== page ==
Jul 4, 2018

There’s a misconception that getting into a healthy lifestyle is difficult, mostly because it’s a costly lifestyle to maintain. You have to pay for a gym membership, opt for generally pricey organic food, and usually go farther to have better meals.  But the truth is, you just have to be a bit more resourceful. An easy, inexpensive, and sustainable way to start living healthy is to grow your own vegetables at home.

Keeping a home vegetable garden also helps lessen your carbon footprint, as you won’t have to go out to buy your produce. Plus, with all the lifting and shoveling, it can also count as an inexpensive form of physical exercise.

With July being Nutrition Month, it’s important that we pay greater attention now to our food and its sources. One way to improve this is through home-grown produce. Here’s how you can start your own vegetable garden without spending a fortune:

Work with the what you have

plant
Photo courtesy of Pixabay

If your garden has limited room, container gardening is highly suggested because it doesn’t take up as much space and requires as much soil and compost as an in-ground garden bed. Container gardening is the practice of growing plants in containers instead of planting them in the ground. To save money, you can reuse old plastic containers such as Tupperwares and storage containers.

Try homemade compost

compost
Photo courtesy of Pixabay

Compost plays an important role in gardening as it provides your soil with nutrients and helps it retain moisture. Homemade compost can serve as a natural alternative to expensive fertilizers which contain chemicals that are harmful to the environment. It only needs four basic ingredients:

  • Carbon, which can be found in fallen leaves, cardboard, and recycled paper.
  • Nitrogen, which is present in vegetable scraps, coffee grounds, and tea bags is then needed to break down the carbon. Place all those ingredients in a trash bag.
  • Water to keep the compost damp. The pile of compost needs to stay damp in order for it to decompose, so make sure you sprinkle water on it every so often but be careful no to soak it too much.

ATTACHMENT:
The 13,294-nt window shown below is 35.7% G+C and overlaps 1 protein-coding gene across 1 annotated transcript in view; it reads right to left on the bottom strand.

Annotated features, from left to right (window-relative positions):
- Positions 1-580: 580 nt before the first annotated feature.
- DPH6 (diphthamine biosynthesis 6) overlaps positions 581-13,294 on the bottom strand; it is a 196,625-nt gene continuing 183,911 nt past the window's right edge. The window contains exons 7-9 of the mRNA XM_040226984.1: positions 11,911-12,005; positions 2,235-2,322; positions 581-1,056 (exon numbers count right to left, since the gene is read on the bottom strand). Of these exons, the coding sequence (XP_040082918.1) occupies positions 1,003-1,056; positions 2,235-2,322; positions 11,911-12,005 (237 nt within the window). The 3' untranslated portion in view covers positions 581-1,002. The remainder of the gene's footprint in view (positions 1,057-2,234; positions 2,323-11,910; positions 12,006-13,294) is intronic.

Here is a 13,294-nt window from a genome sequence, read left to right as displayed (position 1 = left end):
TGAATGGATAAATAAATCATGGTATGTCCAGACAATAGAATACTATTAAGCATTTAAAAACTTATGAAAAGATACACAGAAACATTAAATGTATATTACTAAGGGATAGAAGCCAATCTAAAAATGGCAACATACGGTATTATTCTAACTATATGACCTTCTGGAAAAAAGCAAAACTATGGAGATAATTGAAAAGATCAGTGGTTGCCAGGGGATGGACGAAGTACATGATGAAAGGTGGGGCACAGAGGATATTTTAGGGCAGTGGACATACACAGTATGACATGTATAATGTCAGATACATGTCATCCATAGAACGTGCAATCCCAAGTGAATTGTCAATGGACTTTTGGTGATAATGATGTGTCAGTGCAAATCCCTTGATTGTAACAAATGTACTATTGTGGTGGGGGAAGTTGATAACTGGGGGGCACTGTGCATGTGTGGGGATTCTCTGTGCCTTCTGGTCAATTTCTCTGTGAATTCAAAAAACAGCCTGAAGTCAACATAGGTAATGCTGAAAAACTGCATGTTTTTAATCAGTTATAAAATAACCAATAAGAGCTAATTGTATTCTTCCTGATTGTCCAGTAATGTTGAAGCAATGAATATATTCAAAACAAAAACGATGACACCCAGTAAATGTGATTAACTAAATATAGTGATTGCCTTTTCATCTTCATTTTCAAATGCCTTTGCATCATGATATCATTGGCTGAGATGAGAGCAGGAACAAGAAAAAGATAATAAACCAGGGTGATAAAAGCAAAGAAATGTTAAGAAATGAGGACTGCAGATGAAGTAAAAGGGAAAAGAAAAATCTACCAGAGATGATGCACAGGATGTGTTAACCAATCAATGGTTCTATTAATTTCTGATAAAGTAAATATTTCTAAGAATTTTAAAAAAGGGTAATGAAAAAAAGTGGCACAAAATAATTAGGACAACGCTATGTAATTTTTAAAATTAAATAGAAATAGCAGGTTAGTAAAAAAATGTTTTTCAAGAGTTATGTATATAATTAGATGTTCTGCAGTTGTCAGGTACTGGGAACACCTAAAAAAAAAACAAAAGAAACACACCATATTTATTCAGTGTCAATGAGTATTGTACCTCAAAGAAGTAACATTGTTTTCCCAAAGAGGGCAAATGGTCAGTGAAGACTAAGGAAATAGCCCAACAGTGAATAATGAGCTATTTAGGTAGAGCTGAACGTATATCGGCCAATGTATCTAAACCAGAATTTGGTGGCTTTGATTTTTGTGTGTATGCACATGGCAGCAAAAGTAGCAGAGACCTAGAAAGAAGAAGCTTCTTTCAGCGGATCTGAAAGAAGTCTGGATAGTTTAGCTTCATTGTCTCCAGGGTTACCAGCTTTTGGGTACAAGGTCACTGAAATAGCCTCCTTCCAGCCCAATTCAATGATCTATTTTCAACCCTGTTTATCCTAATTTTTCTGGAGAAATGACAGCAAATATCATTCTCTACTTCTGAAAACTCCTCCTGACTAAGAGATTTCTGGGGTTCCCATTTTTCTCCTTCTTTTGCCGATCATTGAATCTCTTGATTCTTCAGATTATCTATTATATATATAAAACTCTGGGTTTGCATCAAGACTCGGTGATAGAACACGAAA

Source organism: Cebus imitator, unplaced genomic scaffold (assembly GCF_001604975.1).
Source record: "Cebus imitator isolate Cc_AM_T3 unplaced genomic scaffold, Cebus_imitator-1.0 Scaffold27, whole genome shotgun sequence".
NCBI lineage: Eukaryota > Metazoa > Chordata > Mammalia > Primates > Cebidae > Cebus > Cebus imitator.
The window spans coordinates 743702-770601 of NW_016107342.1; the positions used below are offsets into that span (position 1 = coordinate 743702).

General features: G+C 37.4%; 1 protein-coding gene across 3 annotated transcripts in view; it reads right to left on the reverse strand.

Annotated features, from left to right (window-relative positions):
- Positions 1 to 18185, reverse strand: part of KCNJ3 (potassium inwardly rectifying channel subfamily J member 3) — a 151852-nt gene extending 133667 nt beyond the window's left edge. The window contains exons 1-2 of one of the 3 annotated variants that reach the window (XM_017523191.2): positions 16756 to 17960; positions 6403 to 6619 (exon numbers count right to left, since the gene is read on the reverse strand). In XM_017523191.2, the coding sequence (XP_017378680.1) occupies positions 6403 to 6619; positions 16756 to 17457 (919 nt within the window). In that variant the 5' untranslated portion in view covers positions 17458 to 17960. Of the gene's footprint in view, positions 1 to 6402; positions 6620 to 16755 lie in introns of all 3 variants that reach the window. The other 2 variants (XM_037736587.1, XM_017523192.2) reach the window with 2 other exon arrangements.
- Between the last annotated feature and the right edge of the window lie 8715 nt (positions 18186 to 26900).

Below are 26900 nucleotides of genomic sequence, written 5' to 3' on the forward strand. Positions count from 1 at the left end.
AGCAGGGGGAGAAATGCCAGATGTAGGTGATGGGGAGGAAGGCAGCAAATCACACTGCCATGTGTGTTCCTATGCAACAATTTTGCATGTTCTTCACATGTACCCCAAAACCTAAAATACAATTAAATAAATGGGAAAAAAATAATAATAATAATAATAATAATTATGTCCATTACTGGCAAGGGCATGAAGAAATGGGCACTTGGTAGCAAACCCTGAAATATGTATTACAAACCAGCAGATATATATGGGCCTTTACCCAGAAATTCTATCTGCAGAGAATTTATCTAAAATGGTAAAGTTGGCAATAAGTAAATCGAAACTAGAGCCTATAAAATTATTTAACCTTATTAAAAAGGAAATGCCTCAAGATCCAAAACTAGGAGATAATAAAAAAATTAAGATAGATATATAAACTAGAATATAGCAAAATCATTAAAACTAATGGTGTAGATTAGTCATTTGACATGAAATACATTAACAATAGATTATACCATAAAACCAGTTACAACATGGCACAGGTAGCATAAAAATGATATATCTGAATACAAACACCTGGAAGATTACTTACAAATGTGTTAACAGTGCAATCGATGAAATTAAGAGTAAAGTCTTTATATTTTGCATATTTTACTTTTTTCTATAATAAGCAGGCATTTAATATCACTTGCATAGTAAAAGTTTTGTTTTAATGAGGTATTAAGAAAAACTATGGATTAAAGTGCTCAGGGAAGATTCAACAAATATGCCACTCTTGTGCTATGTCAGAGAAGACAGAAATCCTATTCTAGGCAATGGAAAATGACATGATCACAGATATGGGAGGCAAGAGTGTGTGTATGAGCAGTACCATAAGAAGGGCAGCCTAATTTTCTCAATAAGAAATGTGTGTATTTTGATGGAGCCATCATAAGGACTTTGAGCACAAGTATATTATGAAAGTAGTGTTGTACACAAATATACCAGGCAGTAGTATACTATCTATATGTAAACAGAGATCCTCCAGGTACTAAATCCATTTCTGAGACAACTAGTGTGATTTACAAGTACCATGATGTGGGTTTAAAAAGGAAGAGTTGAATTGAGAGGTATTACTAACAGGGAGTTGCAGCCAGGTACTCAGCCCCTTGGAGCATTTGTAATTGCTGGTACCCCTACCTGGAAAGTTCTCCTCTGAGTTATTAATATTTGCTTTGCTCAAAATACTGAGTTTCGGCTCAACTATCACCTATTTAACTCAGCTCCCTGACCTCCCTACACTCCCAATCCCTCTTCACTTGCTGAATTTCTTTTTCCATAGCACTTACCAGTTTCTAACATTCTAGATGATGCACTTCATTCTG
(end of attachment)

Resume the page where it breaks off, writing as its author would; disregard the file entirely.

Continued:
• Oxygen, which is essential to keep the compost alive. Poke a few small holes on the trash bag for better oxygen flow.

Use a drip irrigation system


Everyone knows that plants and vegetables need water in order to grow. However, some people make the mistake of drowning their plants when they water them. Not only do you destroy your plants, but you also waste lots of water.

With a drip irrigation system, you will be able to control and standardize the amount of water for your garden. The initial cost for it can be a bit pricey but it will surely help you save money on your water bills in the long run.

Save your seeds

seeds
Sunflower, honeydew, and ampalaya seeds. Photo courtesy of Oliver Emocling

When starting out on your vegetable garden, you will really have to go out to buy seeds. Once you get your garden going, you can save seeds from the plants that you’ve grown, plant them again, and have your own never-ending supply of seeds.

Make friends with those in your neighborhood who have home gardens as well. You can share and swap seeds with one another to add diversity to your garden vegetables and crops.

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Header image courtesy of Unsplash

Read more:

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Holy Carabao’s journey from backyard garden to lifestyle brand

Basic tools for herb gardening

4 easy ways to eat more sustainably

TAGS: composting gardening home garden nutrition month Plants seeds sustainability sustainable dining vegetables